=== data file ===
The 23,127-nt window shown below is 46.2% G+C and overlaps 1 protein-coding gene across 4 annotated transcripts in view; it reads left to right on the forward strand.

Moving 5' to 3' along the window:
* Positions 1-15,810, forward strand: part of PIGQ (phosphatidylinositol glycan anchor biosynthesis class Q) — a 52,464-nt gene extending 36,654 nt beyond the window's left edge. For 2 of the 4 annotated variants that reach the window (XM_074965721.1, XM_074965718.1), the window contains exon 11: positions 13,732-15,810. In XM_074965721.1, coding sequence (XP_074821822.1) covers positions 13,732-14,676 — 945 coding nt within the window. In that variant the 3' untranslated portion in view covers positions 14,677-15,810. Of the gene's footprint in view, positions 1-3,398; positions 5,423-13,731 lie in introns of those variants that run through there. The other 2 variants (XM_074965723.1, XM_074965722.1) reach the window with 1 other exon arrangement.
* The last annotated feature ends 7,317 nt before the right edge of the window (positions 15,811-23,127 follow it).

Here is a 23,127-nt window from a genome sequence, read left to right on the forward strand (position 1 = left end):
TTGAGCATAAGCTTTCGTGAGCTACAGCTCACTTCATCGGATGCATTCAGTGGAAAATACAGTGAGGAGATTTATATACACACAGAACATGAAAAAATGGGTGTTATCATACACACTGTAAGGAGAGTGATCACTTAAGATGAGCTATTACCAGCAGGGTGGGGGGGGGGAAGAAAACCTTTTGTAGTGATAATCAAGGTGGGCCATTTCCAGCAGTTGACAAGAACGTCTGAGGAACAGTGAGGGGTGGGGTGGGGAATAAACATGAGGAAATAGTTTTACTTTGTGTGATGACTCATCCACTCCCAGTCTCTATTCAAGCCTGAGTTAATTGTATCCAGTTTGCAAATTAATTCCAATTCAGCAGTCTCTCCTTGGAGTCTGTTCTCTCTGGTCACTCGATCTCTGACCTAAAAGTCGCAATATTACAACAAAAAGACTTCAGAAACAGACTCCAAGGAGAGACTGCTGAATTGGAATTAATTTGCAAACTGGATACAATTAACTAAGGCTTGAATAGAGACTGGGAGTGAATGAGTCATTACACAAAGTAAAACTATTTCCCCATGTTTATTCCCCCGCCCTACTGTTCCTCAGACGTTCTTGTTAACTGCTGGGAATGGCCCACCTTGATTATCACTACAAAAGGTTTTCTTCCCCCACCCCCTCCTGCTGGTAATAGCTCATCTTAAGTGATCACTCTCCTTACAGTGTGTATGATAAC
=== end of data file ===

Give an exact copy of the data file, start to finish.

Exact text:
The 23,127-nt window shown below is 46.2% G+C and overlaps 1 protein-coding gene across 4 annotated transcripts in view; it reads left to right on the forward strand.

Moving 5' to 3' along the window:
* Positions 1-15,810, forward strand: part of PIGQ (phosphatidylinositol glycan anchor biosynthesis class Q) — a 52,464-nt gene extending 36,654 nt beyond the window's left edge. For 2 of the 4 annotated variants that reach the window (XM_074965721.1, XM_074965718.1), the window contains exon 11: positions 13,732-15,810. In XM_074965721.1, coding sequence (XP_074821822.1) covers positions 13,732-14,676 — 945 coding nt within the window. In that variant the 3' untranslated portion in view covers positions 14,677-15,810. Of the gene's footprint in view, positions 1-3,398; positions 5,423-13,731 lie in introns of those variants that run through there. The other 2 variants (XM_074965723.1, XM_074965722.1) reach the window with 1 other exon arrangement.
* The last annotated feature ends 7,317 nt before the right edge of the window (positions 15,811-23,127 follow it).

Here is a 23,127-nt window from a genome sequence, read left to right on the forward strand (position 1 = left end):
TTGAGCATAAGCTTTCGTGAGCTACAGCTCACTTCATCGGATGCATTCAGTGGAAAATACAGTGAGGAGATTTATATACACACAGAACATGAAAAAATGGGTGTTATCATACACACTGTAAGGAGAGTGATCACTTAAGATGAGCTATTACCAGCAGGGTGGGGGGGGGGAAGAAAACCTTTTGTAGTGATAATCAAGGTGGGCCATTTCCAGCAGTTGACAAGAACGTCTGAGGAACAGTGAGGGGTGGGGTGGGGAATAAACATGAGGAAATAGTTTTACTTTGTGTGATGACTCATCCACTCCCAGTCTCTATTCAAGCCTGAGTTAATTGTATCCAGTTTGCAAATTAATTCCAATTCAGCAGTCTCTCCTTGGAGTCTGTTCTCTCTGGTCACTCGATCTCTGACCTAAAAGTCGCAATATTACAACAAAAAGACTTCAGAAACAGACTCCAAGGAGAGACTGCTGAATTGGAATTAATTTGCAAACTGGATACAATTAACTAAGGCTTGAATAGAGACTGGGAGTGAATGAGTCATTACACAAAGTAAAACTATTTCCCCATGTTTATTCCCCCGCCCTACTGTTCCTCAGACGTTCTTGTTAACTGCTGGGAATGGCCCACCTTGATTATCACTACAAAAGGTTTTCTTCCCCCACCCCCTCCTGCTGGTAATAGCTCATCTTAAGTGATCACTCTCCTTACAGTGTGTATGATAAC